When someone mentions superfoods, what do you think of? My list includes the powders and berries for sale at my local health shop or online: cacao, maca, goji berries, acai, camu camu… nothing I could grow myself or include in a “normal” meal. But, of course, not all superfoods are so exotic.
The Next Superfood
Broccoli is considered a superfood. According to the Cleveland Clinic, it can help you reduce your cancer risk, control your blood sugar, protect your gut, boost your immunity, and improve your heart health.  And don’t get me started on the sprouts – their detox powers are legendary!
Broccoli isn’t the only simple superfood; dark green veggies like spinach and kale fit the bill. Same with beets.
I’d like to suggest adding one more to the list: onions.
Why onions, you ask? Well, it’s not about any one thing. It’s the fact that they have so many amazing (but often little-known) health benefits.
Zhao et al. compiled an impressive list of its health functions in a 2021 review.  From helping you lose weight to protecting your liver, kidneys, heart, and brain, onions do it all.
They enhance the activity of antioxidant enzymes and reduce oxidative stress. They’re antibacterial, antifungal, and antiviral. (Onion essential oil inhibited the growth of Aspergillus, Fusarium, and Penicillium species.) They also fight inflammation. Researchers are even considering the possibility that anti-inflammatory substances from onions could be used in the treatment of Covid-19.  Their hypothesis is further supported by studies showing the effects of onion and its bioactive compounds on lung inflammation and other respiratory disorders.
Longevity Benefits of Onions
But there’s no need to venture into the realm of possibility; studies have demonstrated that onions and the compounds they contain have some truly impressive benefits. Here are just a few, courtesy of Zhao et al.:
- Onions fight obesity by reducing body weight and fat mass, as well as promoting the conversion of white fat into brown fat.
- Onions fight diabetes by lowering high blood sugar, improving insulin resistance, inhibiting enzymes that digest carbs, and increasing blood glucose levels after a meal.
- Onions fight cancer by reducing the proliferation of cancer cells and inducing apoptosis and autophagy.
- Onions protect the heart by improving cholesterol and triglyceride levels and inhibiting platelet aggregation. In rats fed a high-cholesterol diet, adding onion to the diet significantly increased the activity of antioxidant enzymes, enhanced anti-inflammatory response, and improved various cardiovascular risk markers.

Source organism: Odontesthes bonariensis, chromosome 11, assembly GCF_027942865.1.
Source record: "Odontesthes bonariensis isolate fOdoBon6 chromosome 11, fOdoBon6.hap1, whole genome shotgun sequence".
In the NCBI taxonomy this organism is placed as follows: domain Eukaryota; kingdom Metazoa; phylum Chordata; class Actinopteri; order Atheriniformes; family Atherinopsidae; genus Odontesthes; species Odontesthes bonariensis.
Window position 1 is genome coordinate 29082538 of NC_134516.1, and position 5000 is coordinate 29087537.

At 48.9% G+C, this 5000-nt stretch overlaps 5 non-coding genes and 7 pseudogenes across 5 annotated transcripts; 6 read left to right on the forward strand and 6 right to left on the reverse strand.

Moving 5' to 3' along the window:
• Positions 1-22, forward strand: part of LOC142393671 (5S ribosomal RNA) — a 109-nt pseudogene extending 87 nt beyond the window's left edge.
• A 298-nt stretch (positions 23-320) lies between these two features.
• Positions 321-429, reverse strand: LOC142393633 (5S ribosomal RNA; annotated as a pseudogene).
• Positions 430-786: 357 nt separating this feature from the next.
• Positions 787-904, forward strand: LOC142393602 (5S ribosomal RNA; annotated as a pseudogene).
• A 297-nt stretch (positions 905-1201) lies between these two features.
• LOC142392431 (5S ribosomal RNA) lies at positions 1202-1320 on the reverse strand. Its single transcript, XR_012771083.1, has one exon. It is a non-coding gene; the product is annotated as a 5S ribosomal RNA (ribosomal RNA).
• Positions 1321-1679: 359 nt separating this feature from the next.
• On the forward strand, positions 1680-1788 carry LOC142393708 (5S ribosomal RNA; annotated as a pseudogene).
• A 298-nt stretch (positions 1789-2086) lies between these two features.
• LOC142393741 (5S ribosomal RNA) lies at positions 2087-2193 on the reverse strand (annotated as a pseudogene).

- Onions protect the brain. They act against neural inflammation, reduce neuropathic pain, and exert neuroprotective effects against Parkinson’s disease, memory impairment, cerebral injury, and retinal damage.
- Onions protect the respiratory system. They improve allergic asthma , reduce lung inflammation, and lessen lung damage. Onionin A, a bioactive compound found in onions, inhibited the spread of tumors to the lungs of mice.
- Onions protect the liver and kidneys. Red onion peel extract protected rats’ liver and kidney tissues from drug-induced oxidative stress. The use of red onion scale extract improved diabetic neuropathy in rats. In humans, ALT (alanine aminotransferase) levels were significantly lower in those who included onions in their diet. High ALT levels indicate a damaged or inflamed liver.
- Onions protect the digestive system. They’ve mitigated gastric ulcers, improved colitis, and modulated the organisms in the gut microbiome. Onion bulb extract reduces the severity of colitis in mice, and onion helps to protect against cancers of the upper aerodigestive tract and the gastrointestinal tract.
- Onions protect the reproductive system against the effects of both infection and chemical toxicity, possibly improving fertility as well as the quality of both sperm and egg. Clinical trials using red onions showed benefits for women with polycystic ovarian syndrome. And on a lighter note, rats with drug-induced erectile dysfunction were cured with onion juice!
- Onions and their compounds regulate the immune system. Onionin A has been shown to prevent macrophages and tumor-related cells from suppressing the immune system. Onion extract improved white blood cell counts, enhanced antioxidant activity, and increased cytokine and immunoglobulin (IgG) levels in rats.
It’s clear that onion powder, juice, and extracts have plenty of health benefits – but there’s still so much we don’t know. The researchers say that, although we have some good info on raw onions, we need data on how cooked onions affect the body. We also need more human studies.
Zhao and the other researchers see the potential for both functional foods and nutraceuticals aimed at preventing and managing a host of conditions. In the meantime, it couldn’t hurt to add some onion to your diet!
Zhao XX, Lin FJ, Li H, Li HB, Wu DT, Geng F, Ma W, Wang Y, Miao BH, Gan RY. Recent Advances in Bioactive Compounds, Health Functions, and Safety Concerns of Onion (Allium cepa L.). Front Nutr. 2021 Jul 22;8:669805. doi: 10.3389/fnut.2021.669805. PMID: 34368207; PMCID: PMC8339303.
Dorsch W, Ring J. Anti-inflammatory substances from onions could be an option for treatment of COVID-19 – a hypothesis. Allergo J. 2020;29(8):30-31. German. doi: 10.1007/s15007-020-2644-9. Epub 2020 Dec 18. PMID: 33343096; PMCID: PMC7735184.
El-Hashim AZ, Khajah MA, Orabi KY, Balakrishnan S, Sary HG, Abdelali AA. Onion bulb extract downregulates EGFR/ERK1/2/AKT signaling pathway and synergizes with steroids to inhibit allergic inflammation. Front Pharmacol. (2020) 11:551683. doi: 10.3389/fphar.2020.551683